The pandemic has many employees telecommuting from their New Jersey homes, instead of working from New York City offices, and that raises thorny tax issues as well as questions from policymakers who want New Jersey to find a way to recapture the billions in tax dollars New York is still keeping.
A virtual meeting of NJBIA and the NJ Chamber of Commerce’s Joint Taxation and Economic Development Policy Committee on Friday covered this topic and other tax issues related to Gov. Phil Murphy’s proposed $40.1 billion state budget for the 2021 fiscal year that begins Oct. 1. More than 70 CPAs, tax experts and business leaders participated in the virtual discussion.
Experts from the Senate and Assembly Republican offices told the group that GOP legislators oppose the Governor’s proposed budget because it calls for $1 billion in new taxes and $4 billion in new borrowing. The state should look for alternative solutions that address its budget situation without resorting to new taxes that would hurt New Jersey’s competitiveness or further run up the state’s debts, they said.
Case in point: People who are now telecommuting in their New Jersey homes, instead of working in New York City, whose employers continue to withhold New York taxes from their paychecks.
“Why in the world are people who don’t step foot in New York City — and probably won’t for the rest of the year — why are they paying New York taxes?” asked Senate Republican Budget Director Tom Neff. New Jersey should find “creative solutions,” so that telecommuters pay lower taxes to New Jersey and the state Treasury recaptures the estimated $3.4 billion a year that now goes to New York, he said.
State Taxation Director John Ficara had addressed the telecommuter tax quandary earlier in the call, noting it was a difficult problem because it leaves New Jersey “between a rock and a hard place.”
New York and New Jersey don’t have a reciprocal tax agreement, which means Garden State residents who work across state lines pay taxes on income they’ve earned in New York to New York. New Jersey also taxes that income, but it gives Garden State residents a tax credit for the amount of taxes they have paid to other non-federal jurisdictions, which is known in tax parlance as the COJ.
“We are seeing more and more of this situation where New York continues to tax that and New Jersey continues to issue the credit to avoid double taxation of its residents,” Ficara said. “That’s a lot of money that’s being paid out by New Jersey and some may say you’re subsidizing New York … but that’s the reality of how the rules work.”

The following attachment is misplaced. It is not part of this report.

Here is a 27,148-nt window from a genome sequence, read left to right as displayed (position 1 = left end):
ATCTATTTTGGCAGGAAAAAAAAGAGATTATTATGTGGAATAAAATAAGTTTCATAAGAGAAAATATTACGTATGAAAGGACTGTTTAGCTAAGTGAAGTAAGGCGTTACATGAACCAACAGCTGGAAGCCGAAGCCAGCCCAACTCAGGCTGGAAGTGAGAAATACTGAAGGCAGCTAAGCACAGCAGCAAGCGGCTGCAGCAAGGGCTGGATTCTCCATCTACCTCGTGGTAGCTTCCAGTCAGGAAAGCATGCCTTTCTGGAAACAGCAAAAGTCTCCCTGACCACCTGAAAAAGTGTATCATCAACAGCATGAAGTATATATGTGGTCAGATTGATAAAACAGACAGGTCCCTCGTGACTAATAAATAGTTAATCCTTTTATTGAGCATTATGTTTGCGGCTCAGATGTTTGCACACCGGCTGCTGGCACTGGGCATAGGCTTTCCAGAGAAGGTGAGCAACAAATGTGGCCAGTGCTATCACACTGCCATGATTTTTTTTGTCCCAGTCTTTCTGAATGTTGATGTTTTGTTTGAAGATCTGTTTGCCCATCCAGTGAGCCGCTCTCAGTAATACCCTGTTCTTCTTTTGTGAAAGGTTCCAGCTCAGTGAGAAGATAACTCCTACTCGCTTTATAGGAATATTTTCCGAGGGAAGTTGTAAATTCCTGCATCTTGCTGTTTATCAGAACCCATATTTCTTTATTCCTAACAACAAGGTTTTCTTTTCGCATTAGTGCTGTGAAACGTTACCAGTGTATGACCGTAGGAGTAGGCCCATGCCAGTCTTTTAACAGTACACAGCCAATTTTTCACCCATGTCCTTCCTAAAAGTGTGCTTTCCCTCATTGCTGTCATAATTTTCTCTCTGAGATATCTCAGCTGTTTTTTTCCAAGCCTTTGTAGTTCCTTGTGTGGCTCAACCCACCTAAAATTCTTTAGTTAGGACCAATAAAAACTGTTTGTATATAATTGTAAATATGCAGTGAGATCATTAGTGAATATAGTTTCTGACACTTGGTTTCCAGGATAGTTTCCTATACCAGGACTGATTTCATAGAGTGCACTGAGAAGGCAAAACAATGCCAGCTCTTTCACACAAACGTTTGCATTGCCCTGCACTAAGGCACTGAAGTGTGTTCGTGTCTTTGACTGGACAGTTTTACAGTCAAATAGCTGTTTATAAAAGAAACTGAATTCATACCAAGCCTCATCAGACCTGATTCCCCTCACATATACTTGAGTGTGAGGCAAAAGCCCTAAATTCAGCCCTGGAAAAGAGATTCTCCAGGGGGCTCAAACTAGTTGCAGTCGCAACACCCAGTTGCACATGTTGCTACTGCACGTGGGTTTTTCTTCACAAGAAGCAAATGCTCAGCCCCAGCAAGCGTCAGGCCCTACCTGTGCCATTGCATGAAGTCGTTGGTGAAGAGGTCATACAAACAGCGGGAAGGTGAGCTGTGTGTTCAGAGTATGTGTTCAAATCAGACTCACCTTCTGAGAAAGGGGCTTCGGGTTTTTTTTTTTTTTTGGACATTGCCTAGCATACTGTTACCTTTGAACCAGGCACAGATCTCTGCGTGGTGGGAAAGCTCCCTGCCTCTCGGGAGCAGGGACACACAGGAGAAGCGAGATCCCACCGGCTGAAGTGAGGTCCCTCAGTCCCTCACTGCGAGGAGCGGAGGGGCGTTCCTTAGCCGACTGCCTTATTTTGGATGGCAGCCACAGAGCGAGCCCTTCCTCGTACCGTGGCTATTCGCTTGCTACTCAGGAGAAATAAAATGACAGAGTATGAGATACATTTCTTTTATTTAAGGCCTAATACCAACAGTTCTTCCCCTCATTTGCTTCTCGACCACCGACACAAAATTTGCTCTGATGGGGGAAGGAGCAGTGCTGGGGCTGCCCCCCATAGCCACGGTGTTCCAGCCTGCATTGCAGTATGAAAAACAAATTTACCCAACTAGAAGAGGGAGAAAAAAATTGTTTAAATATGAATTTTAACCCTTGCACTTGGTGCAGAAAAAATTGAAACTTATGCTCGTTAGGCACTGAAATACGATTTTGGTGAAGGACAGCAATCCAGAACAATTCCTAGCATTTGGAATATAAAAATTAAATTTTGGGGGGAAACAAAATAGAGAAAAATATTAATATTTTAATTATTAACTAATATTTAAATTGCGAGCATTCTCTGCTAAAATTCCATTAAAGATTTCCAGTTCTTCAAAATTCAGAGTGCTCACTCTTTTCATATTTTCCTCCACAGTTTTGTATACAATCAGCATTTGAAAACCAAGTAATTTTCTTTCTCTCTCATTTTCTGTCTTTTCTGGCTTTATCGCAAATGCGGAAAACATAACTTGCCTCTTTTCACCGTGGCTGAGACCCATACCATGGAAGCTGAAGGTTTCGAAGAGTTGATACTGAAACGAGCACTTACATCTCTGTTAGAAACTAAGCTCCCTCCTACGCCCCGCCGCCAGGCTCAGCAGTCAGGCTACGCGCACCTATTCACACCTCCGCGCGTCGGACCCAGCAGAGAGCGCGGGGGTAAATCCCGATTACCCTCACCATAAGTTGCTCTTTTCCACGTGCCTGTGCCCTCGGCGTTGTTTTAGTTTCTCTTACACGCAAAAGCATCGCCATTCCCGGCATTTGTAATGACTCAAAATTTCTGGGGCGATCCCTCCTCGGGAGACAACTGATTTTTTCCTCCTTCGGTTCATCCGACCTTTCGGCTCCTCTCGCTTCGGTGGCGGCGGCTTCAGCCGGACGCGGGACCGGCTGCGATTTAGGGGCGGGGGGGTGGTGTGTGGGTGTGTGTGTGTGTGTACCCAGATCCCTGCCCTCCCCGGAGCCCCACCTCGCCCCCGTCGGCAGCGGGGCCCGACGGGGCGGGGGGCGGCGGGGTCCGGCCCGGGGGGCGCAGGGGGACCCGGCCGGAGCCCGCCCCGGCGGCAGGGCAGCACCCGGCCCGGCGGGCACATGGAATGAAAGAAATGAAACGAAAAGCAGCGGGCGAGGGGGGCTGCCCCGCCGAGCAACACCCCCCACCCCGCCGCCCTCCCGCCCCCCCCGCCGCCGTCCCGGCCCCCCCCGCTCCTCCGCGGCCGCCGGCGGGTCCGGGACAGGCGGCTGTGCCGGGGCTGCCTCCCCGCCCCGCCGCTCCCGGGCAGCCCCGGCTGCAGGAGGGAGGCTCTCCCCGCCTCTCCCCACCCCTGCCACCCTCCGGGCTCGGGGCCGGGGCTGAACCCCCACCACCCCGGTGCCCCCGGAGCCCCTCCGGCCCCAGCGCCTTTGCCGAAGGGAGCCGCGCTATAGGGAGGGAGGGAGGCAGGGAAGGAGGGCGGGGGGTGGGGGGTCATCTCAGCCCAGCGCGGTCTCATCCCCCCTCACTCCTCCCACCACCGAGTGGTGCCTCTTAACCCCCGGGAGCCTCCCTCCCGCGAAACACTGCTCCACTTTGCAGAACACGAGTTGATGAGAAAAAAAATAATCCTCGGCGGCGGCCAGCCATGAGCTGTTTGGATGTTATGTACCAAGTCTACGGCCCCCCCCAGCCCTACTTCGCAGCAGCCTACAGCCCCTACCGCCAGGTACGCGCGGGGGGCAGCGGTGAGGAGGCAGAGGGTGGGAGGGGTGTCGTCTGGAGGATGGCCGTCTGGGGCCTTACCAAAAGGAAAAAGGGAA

Ficara said the Murphy administration has been asked to consider options to resolve this, but it has to be careful to avoid putting New Jersey residents in a position where they might be paying taxes to two states if New Jersey’s tax credit for taxes paid to other jurisdictions is changed.
“If a change in our COJ rules creates double taxation, that’s obviously not a good thing for our individual taxpayers,” Ficara said. He said that absent a “meeting of the minds” of both states, the issue would likely have to be resolved through either litigation or a pre-emptive federal mandate.
Even without recapturing the tax revenues lost to New York, both Neff and Assembly Republican Policy Director Ross Dammer said the governor’s budget still doesn’t need the tax increases and borrowing it proposes. The administration had underestimated FY2021 tax revenues by between $1.4 billion and $2 billion, excessively padded the state surplus, and unnecessarily increased spending, they said.
The governor has increased non-COVID-19 spending by 3.6% to fund a variety of new and unnecessary programs, Neff and Dammer said, such as the proposed “baby bonds” initiative that would put $1,000 in a savings account for every child born in New Jersey in 2021.
Dammer said that $1,000 deposit earning 1.37% would provide the child only $1,270 by the time he or she turned 18 – an amount that “barely makes a dent” in college tuition or a home down payment. It would be more impactful to use the $80 million the program would cost to increase aid to public schools, instead of leaving total state education aid flat in the proposed FY2021 budget.
Neff said the proposed $2.2 billion FY2021 surplus account was too high and “padded” with borrowed money from the planned issuance of $4 billion in bonds.
“Why you would borrow $4 billion to put the money in a bank account and then leave it there?” Neff asked. “It makes no sense at all. “If you’re not going to use the money, don’t borrow it in the first place.”